Tracker mortgages are mortgage deals with a variable interest rate which tracks the Bank of England base rate. The interest paid will remain at a set percentage above or below the base rate for the length of the offer.

According to estimates by the Council of Mortgage Lenders, approximately one in five of all mortgages are tracker mortgages. If you think a tracker mortgage might be the right kind of mortgage deal for you, read on to find out our top 5 tips for trackers.

Can I get a sub-base rate tracker mortgage?

In the past, it has been possible to get a tracker mortgage with an interest rate set below the base rate, meaning that people who took out tracker mortgage deals set at 0.5 per cent below base rate found themselves paying zero interest on their mortgage when the base rate fell to 0.5 per cent. However, following the dramatic base rate cuts in 2009, sub-base rate trackers were removed from the market.

When is the best time to have a tracker mortgage?

It is best to have a tracker mortgage during the times when the base rate is very low, because you will be paying lower interest on your borrowing as a result. You need to consider the benefit of paying low interest at these times against the risk of being subject to increased interest payments when the base rate increases. The larger your mortgage is, the larger the risk.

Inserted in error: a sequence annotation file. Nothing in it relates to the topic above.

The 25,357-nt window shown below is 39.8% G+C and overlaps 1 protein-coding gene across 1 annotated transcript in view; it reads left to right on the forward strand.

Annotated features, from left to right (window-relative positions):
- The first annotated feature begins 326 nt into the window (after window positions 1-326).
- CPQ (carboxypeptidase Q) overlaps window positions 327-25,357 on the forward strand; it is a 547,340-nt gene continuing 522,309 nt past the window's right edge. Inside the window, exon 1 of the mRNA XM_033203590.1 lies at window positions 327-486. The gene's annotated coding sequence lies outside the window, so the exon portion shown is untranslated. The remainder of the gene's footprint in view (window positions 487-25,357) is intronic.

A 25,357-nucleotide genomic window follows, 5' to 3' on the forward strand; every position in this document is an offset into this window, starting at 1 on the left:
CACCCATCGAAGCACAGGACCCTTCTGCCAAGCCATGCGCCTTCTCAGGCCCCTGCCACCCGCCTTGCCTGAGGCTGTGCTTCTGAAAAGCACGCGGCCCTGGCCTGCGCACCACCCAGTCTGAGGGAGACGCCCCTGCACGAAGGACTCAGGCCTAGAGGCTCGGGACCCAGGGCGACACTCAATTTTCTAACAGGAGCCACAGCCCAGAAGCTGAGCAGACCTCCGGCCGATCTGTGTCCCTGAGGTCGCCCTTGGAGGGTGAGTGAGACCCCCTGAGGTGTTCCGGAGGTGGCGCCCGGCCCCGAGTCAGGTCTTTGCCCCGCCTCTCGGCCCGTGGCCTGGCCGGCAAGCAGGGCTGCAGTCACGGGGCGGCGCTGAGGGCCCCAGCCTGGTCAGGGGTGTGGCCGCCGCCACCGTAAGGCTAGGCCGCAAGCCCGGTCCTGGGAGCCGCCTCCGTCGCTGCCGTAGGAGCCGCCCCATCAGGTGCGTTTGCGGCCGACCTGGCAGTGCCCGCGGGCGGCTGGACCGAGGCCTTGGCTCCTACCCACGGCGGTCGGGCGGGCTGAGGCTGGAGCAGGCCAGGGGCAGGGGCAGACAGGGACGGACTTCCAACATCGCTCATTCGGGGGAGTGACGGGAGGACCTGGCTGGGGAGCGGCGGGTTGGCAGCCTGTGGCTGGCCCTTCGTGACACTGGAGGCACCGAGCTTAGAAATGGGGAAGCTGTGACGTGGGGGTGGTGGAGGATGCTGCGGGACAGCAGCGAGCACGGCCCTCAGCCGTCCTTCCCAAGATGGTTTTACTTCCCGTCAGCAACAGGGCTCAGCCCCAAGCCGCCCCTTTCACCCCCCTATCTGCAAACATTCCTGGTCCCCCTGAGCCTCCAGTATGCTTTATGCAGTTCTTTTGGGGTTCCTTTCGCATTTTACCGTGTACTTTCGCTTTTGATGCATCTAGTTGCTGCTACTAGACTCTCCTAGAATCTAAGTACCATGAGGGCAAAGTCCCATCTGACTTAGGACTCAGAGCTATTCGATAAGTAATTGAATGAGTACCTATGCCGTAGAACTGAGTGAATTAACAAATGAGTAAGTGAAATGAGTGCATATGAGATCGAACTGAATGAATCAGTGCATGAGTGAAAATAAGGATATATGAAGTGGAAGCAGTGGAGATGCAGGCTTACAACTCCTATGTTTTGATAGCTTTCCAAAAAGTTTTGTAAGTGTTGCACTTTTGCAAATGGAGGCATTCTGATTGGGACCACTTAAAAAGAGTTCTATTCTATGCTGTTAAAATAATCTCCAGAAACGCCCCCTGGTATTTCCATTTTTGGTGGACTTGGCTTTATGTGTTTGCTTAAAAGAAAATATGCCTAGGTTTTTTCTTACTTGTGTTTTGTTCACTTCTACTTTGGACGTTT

When is it a bad time to have a tracker mortgage?

Depending on your deal, a tracker can be a good mortgage at any time, depending on the particular mortgage deal you have entered, although of course you benefit more from a tracker when base rates are low. However, if your mortgage deal specifies an interest rate which is fairly high above the base rate, you may find yourself in a worse position when base rates are high, compared to if you had chosen a fixed rate mortgage.

Can I predict the base rate?

It is impossible for anyone to know for sure what will happen to the Bank of England (BoE) base rate in the future. Each month, the government’s monetary policy committee reviews the base rate and decides whether to keep it the same, increase it or decrease it. Their decision will be based on a variety of factors connected to issues such as government policy and the current state of the economy. However, there are plenty of people in the world of finance willing to make informed predictions about base rate fluctuation so reading up on the economy can give you an edge on understanding what is likely to happen, a mortgage advisor will probably also be able to make things a lot clearer.

Is there a less risky kind of tracker mortgage?

If you like the idea of a tracker but are worried about a higher base rate making payments harder to cope with, you may be able to find a mortgage deal with a ‘drop lock’ option. This allows you to switch to a fixed-rate mortgage if you want to, and normally with this option there are no charges incurred for doing so.